3. Roth, Abe says:

    Hi Bill,

    I enjoyed the talk. I was wondering whether you could say more about the sort of view of shared emotion that would be non-aggregative. I’m not familiar with the literature here, but it seems that some sort of commitment between individuals is needed to capture the sharpness of the emotion. Your remark about Gilbert suggests that mutual commitment is not sufficient. But do you think it is it necessary?

    I agree that it would be unfair to insist that you be able to answer the argument from illusion. But I am not quite getting how you answer the charge of double standards. Is your thought something like this: that you avoid the double standard charge because the perceptual view is attempting something like a reductive account of the knowledge of another’s emotional mental state, whereas you are taking as a primitive one’s knowledge of the emotional state shared with another ?

  4. Williams, Robert says:

    Hi Bill, I really enjoyed this talk, and think I might even have been convinced! I wanted to throw another problem of other minds at you, to see what you think (it’s no objection to what you said in the talk, but it’s about how far it takes us). Suppose as you suggest we have access to another person’s intentional emotional state via our both participating in a shared emotion, plus my direct access to that shared emotion. Still, the states I share with others in this way will be a tiny fragment of the total mental states that I attribute to others. We might get states of shared emotion, shared attention, perhaps the occasion shared goal or belief out of this (but the phenomenological condition will severely restrict it). But what about all the rest of the stuff that I attribute to them, e.g. that there are feeling sad about the pandemic, when I’m not sharing that emotion? And what about people with whom I do have never shared emotions? I’m wondering, basically, about what broader epistemology about the mental states of others we plug your direct-access story into.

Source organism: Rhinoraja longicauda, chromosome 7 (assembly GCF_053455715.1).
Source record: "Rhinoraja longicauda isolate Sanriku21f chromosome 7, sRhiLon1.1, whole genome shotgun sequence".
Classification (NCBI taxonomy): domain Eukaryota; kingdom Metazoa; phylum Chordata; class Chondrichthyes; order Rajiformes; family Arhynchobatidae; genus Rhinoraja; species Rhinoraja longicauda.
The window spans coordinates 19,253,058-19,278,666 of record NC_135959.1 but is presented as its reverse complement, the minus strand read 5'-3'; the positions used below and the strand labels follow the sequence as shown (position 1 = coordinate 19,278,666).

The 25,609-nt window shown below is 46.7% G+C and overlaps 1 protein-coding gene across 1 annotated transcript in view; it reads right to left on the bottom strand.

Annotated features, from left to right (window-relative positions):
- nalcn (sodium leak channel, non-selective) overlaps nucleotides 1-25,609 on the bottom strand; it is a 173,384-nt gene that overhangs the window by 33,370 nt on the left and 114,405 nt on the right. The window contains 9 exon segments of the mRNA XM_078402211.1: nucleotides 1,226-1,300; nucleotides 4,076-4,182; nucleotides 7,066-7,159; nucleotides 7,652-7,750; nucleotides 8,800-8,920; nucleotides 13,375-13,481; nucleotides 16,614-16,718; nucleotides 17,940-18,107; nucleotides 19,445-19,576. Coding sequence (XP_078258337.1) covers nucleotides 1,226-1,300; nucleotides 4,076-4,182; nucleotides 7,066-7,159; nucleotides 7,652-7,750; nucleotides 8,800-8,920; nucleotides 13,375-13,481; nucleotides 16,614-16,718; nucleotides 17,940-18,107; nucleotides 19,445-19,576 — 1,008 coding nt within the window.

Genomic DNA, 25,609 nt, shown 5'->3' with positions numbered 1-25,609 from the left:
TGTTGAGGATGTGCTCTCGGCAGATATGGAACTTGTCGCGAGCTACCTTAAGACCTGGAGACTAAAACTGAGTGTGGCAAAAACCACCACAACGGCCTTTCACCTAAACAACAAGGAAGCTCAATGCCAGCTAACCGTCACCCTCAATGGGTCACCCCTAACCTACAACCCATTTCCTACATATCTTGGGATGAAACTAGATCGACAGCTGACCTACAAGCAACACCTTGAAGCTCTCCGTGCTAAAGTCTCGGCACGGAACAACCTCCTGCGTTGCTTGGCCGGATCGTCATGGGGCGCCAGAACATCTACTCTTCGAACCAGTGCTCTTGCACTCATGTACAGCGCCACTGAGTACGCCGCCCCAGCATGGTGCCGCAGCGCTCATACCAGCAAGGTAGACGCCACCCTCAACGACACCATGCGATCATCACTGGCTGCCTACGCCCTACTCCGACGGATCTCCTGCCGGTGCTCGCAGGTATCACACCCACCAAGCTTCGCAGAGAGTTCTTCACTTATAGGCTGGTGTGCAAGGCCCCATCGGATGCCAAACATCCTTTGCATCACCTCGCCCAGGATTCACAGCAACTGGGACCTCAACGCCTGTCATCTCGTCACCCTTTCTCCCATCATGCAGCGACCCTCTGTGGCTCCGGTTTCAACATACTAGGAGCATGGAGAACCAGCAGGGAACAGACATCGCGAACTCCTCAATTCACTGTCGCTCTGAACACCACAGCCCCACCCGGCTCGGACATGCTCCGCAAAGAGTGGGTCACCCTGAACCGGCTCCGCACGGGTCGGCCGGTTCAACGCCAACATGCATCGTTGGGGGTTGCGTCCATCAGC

Some options that spring to mind is one where I induct or abduct from the handful of instances where I do have access to another’s mental state, and form generalizations like: situations of type X make this person feel sad (or situations of type X make people of type Y sad). But part of the standard dialectic of the problem of other minds, I take it, is that there is a problem with inducting and abducting from world-mind patterns involving my own mental states to global world-mind patterns involving anyone’s mental states. So why is it better to induct or abduct on a slightly broader basis from world-mind patterns involving mental states to which I have direct access, to those same global world-mind patterns?

Leave a Reply